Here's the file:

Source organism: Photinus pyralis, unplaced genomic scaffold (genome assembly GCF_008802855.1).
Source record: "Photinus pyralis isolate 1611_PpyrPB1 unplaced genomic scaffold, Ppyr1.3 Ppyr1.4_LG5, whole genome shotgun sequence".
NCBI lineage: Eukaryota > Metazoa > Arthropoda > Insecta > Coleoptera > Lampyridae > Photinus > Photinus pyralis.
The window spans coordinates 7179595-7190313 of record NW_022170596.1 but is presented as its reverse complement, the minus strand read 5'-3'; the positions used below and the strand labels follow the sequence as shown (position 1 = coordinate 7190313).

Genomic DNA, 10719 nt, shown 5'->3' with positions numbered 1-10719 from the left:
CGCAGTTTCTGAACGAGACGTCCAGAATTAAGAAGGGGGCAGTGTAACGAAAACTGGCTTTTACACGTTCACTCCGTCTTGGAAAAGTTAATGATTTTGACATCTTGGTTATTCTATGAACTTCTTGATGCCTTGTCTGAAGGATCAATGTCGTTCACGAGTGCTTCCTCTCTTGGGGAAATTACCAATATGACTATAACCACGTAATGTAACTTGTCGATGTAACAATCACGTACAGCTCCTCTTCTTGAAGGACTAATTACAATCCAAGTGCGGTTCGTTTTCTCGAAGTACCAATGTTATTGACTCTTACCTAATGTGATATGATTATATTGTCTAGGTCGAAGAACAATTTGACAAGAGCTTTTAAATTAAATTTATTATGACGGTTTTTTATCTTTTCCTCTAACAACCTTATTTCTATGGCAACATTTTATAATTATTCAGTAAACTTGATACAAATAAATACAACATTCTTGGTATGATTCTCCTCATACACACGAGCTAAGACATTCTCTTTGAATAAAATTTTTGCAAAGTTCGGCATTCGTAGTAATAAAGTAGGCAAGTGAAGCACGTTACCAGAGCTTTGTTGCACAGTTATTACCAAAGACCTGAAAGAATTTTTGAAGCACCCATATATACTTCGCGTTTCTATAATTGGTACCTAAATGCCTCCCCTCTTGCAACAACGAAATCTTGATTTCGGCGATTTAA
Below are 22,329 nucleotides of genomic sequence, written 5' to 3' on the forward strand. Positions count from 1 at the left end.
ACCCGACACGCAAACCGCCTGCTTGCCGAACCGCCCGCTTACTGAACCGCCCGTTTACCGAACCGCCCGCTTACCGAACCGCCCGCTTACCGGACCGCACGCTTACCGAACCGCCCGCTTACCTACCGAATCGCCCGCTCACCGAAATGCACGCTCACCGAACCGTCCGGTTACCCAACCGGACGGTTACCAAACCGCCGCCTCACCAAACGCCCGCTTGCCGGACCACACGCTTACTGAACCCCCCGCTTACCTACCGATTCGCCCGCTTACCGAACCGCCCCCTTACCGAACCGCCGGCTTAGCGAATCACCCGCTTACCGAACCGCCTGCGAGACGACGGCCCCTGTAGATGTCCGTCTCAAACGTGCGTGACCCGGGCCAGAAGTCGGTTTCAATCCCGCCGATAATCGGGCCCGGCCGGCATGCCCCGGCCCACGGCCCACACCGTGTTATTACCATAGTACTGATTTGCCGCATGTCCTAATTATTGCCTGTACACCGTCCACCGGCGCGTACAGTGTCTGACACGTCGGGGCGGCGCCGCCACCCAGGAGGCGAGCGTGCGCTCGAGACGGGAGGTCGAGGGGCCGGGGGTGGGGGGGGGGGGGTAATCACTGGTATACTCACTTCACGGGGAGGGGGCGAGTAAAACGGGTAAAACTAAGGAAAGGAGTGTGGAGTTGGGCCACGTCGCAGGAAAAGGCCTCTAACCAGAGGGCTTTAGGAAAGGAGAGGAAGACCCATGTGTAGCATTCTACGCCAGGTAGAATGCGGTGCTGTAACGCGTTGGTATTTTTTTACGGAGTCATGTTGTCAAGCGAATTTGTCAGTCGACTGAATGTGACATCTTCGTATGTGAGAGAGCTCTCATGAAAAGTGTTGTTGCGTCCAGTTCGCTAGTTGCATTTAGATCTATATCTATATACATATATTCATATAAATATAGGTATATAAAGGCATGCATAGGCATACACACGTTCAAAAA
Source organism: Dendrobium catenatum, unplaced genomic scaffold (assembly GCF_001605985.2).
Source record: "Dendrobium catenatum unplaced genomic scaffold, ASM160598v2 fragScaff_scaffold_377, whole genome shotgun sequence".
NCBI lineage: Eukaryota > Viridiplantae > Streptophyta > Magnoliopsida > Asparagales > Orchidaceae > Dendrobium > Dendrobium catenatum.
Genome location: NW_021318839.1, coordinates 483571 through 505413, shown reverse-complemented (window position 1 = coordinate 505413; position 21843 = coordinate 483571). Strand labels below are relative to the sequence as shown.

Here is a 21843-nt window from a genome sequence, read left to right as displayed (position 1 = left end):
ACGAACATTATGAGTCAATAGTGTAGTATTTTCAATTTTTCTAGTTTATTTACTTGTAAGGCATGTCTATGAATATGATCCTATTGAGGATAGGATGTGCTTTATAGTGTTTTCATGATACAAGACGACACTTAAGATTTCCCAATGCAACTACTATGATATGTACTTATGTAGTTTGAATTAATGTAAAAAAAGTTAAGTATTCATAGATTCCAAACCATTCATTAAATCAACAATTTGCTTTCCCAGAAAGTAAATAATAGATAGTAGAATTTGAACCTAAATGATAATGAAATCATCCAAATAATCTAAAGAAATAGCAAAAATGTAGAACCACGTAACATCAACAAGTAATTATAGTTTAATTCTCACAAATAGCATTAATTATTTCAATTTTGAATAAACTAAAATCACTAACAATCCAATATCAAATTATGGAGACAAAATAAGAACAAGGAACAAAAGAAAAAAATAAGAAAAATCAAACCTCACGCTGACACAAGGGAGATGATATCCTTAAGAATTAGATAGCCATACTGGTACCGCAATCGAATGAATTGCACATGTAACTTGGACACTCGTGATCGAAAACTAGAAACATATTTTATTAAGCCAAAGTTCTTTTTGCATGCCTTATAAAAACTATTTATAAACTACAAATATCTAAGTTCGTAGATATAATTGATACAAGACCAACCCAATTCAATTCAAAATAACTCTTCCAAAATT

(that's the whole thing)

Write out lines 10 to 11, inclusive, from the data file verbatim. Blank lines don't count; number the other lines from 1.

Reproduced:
Source record: "Dendrobium catenatum unplaced genomic scaffold, ASM160598v2 fragScaff_scaffold_377, whole genome shotgun sequence".
NCBI lineage: Eukaryota > Viridiplantae > Streptophyta > Magnoliopsida > Asparagales > Orchidaceae > Dendrobium > Dendrobium catenatum.